In today’s global political climate, research on inequality and diversity is of increasing importance. Nordic countries have a particular duty and a unique opportunity to lead the way.
How do we describe the international current political climate for equality? Basic human rights are being challenged, even in countries that previously were in the forefront of defending the rights of oppressed peoples. The massive refugee crisis has witnessed many countries turning their backs on those in need, and discriminatory legislation against women, religious groups, and non-heteronormative people, still exists in many regions of the world. In social media, racist, xenophobic, homophobic, and misogynist attitudes and behaviors appear to be increasing.
On the other hand, we have seen great strides towards equality in the last 50 years and many people who were previously without a voice are being heard. Transgender rights are increasingly recognized, and same sex marriage has been enshrined in law in over twenty nations. Progress in gender equality and rights for minority groups has been achieved in many regions of the world. Popular films, books, and television series represent more and more diverse and minority people.
Thus we are moving backward and forward at the same time. No one country has “achieved equality”. We must remember that equality is not an end state but a process that we must keep fighting for, through activism, research and dissemination. It seems that recently the process of equality and inclusion in several countries is starting to slide backwards – so now is the time to counter with role models for forward momentum.
Why should the Nordic countries lead?
The Nordic countries have a unique opportunity and duty to maintain, improve and lead in areas of equality. Currently these countries are world leaders in equality, and general human development. Examples of equality in practice and policy range from Norwegian laws on quotas for women on boards, to Icelandic equal representation in parliament, to excellent parental leave in all the Nordic countries. The Nordic welfare model supports these advancements. The model has its roots in equality, strong government responsibility, high employment, and a tradition of social dialogue, which reflects the cultural values and provides the firm foundation for equality legislation.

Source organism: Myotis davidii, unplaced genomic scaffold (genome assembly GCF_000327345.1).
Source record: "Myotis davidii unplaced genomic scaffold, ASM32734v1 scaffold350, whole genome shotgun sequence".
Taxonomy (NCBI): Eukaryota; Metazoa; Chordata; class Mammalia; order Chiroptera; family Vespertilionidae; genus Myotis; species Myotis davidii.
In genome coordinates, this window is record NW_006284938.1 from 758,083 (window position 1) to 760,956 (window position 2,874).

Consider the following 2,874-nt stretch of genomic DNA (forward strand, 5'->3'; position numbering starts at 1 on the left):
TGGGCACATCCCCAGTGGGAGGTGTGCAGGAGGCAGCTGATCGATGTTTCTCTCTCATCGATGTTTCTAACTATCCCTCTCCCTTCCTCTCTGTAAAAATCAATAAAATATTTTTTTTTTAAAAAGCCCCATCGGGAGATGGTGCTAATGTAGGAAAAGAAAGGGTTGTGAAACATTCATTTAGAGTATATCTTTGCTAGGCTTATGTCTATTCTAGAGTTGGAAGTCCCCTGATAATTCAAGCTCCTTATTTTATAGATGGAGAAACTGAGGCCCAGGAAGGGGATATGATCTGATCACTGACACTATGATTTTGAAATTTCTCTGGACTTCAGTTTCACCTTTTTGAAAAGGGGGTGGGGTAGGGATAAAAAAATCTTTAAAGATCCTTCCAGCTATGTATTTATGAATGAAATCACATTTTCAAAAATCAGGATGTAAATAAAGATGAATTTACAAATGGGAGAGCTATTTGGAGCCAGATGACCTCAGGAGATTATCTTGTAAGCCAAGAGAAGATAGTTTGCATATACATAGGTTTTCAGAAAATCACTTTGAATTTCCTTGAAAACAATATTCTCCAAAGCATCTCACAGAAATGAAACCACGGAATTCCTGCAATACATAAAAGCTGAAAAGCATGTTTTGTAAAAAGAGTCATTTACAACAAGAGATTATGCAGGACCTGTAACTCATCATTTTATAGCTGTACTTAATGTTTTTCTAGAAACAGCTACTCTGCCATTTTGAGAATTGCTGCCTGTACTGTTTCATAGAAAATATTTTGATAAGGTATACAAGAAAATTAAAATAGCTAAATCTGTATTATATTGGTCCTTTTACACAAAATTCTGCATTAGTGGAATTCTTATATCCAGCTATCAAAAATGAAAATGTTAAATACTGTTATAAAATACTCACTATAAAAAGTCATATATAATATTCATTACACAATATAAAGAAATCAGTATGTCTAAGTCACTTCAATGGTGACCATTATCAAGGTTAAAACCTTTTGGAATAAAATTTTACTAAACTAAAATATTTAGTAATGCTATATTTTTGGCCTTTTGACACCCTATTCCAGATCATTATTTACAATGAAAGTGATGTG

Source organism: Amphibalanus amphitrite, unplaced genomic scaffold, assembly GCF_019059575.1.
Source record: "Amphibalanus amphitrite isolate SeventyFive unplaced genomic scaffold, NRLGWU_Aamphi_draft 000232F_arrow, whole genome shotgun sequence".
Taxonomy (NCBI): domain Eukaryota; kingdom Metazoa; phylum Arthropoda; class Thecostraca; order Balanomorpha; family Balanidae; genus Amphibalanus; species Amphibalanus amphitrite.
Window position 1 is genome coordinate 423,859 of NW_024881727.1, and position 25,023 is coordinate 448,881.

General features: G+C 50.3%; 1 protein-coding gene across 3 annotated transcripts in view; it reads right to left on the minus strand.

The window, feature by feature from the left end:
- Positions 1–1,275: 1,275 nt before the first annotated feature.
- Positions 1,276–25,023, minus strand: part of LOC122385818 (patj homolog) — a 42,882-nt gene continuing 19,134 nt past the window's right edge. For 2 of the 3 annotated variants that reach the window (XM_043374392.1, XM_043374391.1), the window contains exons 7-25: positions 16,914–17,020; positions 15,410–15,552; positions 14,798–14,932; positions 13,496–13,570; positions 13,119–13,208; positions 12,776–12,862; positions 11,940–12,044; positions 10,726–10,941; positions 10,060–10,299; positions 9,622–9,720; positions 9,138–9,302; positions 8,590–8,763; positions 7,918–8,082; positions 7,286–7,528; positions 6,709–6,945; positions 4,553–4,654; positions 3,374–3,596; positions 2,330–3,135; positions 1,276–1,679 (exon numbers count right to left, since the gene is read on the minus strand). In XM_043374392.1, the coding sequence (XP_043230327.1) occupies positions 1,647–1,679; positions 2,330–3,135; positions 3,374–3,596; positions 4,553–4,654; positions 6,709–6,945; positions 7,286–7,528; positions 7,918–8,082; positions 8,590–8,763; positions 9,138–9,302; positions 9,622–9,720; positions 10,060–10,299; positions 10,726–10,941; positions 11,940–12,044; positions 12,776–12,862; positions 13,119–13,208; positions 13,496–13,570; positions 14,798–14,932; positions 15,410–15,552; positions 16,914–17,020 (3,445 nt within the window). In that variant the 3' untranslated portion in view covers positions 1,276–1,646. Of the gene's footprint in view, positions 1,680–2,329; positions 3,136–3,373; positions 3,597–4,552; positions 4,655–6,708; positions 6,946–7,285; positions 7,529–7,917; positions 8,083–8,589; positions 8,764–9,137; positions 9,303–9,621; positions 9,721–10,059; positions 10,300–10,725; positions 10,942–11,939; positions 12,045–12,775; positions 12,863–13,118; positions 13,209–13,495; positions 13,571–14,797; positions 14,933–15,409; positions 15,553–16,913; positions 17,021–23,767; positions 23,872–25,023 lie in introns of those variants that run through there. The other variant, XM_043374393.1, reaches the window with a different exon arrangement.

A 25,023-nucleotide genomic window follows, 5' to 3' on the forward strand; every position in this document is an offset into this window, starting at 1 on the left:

Still, this picture is also complicated. Although Nordic countries have achieved many successes there are still areas of deep concern. Some examples are the high level of occupational segregation, challenges with integration of immigrants, and a high prevalence of domestic violence.
We should expect the Nordic countries, as leaders in equality, to share the complete picture: what is working and what needs to be improved. Good research and research dissemination from the Nordic countries is essential for the equality agenda.
Why is research important?
With the advent of global communication and social media, access for an unprecedented number of people to share their comments and opinions is available. There exists a wonderful opportunity for democracy; however the flip side is that this outpouring of opinion can lead to polarization and general disregard for science, research, knowledge, and facts. In a world that makes room for “alternative” facts, we have a duty to present the data and the models to guide us towards a better one.
We need to be a part of the production of knowledge, which requires systematic and critical thinking. In the global dialogue, we have to stand up for the questions, and the discussions based on research and scientific principles, and counter the people and institutions spreading half-truths and falsehoods. We must remember that we can never have the complete picture and that the picture is constantly changing. Reality is many-sided and as researchers, we need to make sure that we keep an open mind, encourage curiosity, and learn from mistakes. This is not about winning debates but adding to knowledge. That means no simple stories and sharing the Nordic experience through solid research.
Role models are not perfect but they are visible, vocal, and they share. The Nordic countries are currently in the forefront on many equality issues and practices. Researchers in these countries need to keep monitoring the progress, dispelling myths and stereotypes with facts, rejecting simple sweeping explanations, and building knowledge instead of walls of prejudice. The current global political climate needs to hear the Nordic voice of, and for equality.
Laura E. Mercer Traavik is a gender researcher based in BI Norwegian Business School. Traavik visited WeAll-Project in late 2016.
https://www.weforum.org/reports/the-global-gender-gap-report-2016 and http://hdr.undp.org/en